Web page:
Accessibility Skip to Global Navigation Skip to Local Navigation Skip to Content Skip to Search Skip to Site Map Menu

Charlotte Payne
Charlotte Payne
Bachelor of Teaching Primary Bilingual Education

When Charlotte Payne decided to enrol for the Bachelor of Teaching Primary Bilingual Education, it was a big decision for a wife and mother of two to make. After eleven years working as a courier driver and in the office, studying would mean a financial struggle for her family for three years, but she decided that if she wanted it enough she would get there, and with the strong support of her husband she backed herself and went for it.

She had developed a driving passion to become a teacher after coaching her son’s rugby team. "I loved building relationships with the children and watching their reactions when they achieved something. I really became passionate about teaching."

"At College I was in a small class and tutors became friends too. We were a really close knit supportive whänau. I found the learning hard but I pushed myself to do it. The teaching practice was so emotionally and mentally rewarding that it always provided me with renewed determination to succeed.”

Although she was not fluent in Te Reo, Charlotte chose the Bilingual stream as she wanted to develop her own knowledge and share it. At College she acquired basic knowledge of instructional tikanga, she says, "enough to introduce to children but not to bombard them with it." In her first teaching year at St Joseph’s Primary School in Invercargill, Te Reo and tikanga became the tools by which she and her year 3 and year 4 children bonded: together.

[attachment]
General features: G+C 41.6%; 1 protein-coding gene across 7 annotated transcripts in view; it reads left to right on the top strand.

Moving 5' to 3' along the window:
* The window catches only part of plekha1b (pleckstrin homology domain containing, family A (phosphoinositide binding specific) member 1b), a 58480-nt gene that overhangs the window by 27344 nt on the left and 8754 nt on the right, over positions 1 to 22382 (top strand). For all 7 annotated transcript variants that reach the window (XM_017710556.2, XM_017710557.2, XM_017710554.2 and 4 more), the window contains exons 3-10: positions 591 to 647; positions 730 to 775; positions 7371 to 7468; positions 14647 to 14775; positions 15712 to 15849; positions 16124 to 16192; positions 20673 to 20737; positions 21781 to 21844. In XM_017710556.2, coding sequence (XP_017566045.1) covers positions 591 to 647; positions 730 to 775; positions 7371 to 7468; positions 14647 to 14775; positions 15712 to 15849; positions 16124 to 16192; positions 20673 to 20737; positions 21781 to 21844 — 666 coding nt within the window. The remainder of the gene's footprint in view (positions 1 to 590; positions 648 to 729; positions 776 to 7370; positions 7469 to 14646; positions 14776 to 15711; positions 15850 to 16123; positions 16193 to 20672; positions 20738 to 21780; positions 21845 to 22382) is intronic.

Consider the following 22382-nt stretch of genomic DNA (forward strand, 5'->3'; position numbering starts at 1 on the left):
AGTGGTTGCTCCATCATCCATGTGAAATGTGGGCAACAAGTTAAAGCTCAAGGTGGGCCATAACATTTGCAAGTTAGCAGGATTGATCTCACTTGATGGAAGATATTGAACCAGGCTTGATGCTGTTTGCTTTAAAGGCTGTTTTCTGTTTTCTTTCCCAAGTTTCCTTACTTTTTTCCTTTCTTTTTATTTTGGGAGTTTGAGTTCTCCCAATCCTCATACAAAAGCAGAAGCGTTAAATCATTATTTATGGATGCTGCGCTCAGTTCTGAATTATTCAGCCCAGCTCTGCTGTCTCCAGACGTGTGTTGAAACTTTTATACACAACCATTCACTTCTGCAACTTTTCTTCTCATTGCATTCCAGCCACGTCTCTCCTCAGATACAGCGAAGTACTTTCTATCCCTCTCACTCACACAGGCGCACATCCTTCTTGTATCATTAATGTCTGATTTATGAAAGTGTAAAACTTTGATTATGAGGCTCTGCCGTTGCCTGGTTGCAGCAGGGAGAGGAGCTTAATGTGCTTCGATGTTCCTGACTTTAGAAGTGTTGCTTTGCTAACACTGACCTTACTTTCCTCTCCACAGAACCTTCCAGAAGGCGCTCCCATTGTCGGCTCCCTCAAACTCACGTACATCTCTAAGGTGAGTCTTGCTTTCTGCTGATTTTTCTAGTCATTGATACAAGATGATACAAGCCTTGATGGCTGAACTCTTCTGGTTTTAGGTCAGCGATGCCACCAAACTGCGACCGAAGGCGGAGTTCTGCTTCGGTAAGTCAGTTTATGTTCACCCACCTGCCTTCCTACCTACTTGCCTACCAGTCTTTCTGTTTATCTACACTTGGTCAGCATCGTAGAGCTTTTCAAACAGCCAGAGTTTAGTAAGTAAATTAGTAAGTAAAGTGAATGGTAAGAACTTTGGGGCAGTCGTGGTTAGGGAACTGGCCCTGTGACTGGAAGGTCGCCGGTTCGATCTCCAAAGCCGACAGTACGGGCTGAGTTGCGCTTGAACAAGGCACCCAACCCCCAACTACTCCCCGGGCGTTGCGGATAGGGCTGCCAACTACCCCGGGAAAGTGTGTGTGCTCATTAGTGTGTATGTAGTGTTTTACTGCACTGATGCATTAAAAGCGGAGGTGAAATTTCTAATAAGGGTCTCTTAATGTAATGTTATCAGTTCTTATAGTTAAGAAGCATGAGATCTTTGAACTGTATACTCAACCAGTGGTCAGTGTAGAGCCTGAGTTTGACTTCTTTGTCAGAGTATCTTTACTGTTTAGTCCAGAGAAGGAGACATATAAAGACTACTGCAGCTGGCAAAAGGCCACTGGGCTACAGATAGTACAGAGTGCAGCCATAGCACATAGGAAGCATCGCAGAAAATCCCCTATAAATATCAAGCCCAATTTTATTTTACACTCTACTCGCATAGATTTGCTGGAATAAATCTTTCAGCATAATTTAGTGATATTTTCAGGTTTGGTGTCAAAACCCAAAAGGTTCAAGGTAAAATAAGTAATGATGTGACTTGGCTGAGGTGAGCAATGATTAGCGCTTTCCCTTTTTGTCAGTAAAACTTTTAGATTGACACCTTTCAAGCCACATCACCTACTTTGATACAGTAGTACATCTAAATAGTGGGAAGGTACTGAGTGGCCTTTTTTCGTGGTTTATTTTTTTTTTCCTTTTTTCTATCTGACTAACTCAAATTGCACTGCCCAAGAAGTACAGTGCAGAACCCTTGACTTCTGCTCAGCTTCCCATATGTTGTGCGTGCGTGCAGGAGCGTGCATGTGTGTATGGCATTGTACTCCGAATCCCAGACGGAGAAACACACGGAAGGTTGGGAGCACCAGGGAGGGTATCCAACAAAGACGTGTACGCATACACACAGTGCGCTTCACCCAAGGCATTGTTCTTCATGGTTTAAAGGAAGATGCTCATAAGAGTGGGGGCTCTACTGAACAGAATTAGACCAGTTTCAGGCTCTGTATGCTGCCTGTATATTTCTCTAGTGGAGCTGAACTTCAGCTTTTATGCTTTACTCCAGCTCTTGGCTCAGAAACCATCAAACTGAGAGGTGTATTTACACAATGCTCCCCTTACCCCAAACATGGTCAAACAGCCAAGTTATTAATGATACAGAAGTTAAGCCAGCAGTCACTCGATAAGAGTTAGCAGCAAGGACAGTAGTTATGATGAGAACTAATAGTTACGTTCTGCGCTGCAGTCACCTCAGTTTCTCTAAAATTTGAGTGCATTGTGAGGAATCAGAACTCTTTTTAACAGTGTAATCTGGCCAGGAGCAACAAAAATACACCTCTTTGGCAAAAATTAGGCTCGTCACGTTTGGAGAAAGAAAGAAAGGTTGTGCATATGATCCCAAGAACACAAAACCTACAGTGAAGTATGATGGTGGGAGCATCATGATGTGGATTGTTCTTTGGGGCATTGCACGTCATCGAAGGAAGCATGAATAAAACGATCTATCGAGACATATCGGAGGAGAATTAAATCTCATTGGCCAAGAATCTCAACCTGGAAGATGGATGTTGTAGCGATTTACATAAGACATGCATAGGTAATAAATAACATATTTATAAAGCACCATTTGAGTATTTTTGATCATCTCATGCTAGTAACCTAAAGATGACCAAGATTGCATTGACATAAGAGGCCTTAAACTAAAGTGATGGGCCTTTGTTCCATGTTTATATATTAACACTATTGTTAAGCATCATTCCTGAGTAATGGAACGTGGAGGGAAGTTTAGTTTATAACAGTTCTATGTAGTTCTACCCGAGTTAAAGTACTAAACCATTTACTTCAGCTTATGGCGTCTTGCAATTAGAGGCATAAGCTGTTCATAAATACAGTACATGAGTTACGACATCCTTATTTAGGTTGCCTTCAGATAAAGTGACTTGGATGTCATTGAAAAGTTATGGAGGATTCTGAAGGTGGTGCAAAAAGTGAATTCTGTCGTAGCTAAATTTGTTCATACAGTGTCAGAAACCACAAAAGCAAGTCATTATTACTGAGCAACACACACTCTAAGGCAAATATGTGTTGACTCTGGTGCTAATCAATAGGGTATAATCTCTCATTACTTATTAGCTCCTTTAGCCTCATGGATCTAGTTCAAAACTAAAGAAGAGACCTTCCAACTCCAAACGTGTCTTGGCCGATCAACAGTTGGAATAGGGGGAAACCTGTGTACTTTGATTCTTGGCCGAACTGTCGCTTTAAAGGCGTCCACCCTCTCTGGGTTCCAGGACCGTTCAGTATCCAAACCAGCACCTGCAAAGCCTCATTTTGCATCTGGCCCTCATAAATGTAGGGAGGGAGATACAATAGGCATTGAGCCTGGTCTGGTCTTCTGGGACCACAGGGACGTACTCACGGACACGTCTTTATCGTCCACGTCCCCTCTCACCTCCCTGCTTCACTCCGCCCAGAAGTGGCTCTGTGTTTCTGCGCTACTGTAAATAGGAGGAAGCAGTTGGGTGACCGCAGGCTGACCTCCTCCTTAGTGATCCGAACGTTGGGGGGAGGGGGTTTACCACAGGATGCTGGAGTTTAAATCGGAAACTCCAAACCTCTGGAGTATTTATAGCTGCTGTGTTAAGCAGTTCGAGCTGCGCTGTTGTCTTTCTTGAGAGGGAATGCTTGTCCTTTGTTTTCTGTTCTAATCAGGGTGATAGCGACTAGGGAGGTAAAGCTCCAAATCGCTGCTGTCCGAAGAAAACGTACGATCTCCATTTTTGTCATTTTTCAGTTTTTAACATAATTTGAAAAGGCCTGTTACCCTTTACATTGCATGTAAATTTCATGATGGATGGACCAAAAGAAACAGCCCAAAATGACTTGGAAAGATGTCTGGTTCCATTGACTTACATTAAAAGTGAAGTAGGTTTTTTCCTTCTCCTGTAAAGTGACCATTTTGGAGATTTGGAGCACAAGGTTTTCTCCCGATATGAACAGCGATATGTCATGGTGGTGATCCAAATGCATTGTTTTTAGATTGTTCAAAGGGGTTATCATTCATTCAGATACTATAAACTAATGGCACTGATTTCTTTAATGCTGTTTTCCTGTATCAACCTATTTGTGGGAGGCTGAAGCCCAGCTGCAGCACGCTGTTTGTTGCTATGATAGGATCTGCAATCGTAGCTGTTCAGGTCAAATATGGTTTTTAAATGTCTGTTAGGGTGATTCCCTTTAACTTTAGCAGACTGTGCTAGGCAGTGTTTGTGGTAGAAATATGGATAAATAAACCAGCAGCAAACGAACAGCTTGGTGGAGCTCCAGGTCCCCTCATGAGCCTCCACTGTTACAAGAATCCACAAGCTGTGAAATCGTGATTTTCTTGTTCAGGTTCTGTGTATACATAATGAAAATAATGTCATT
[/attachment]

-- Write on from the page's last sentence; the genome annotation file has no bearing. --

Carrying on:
"I taught them some basic words and greetings but I always put them to music to make it fun. They loved it! And I was beaming! Their interest grew and together we were motivated to form a very successful Kapa Haka group, which performed at Polyfest, and were invited to perform for various local audiences. It was fantastic and the kids grew in confidence.

"I look back and think 'wow, what a huge four years I’ve had'. At times it felt like I was taking little steps but at the end of my degree I had taken big steps. And now I am out there teaching and I love it. Every day I am challenged but I know that the amount of effort I put into my work will always be equal in measure to the rewards."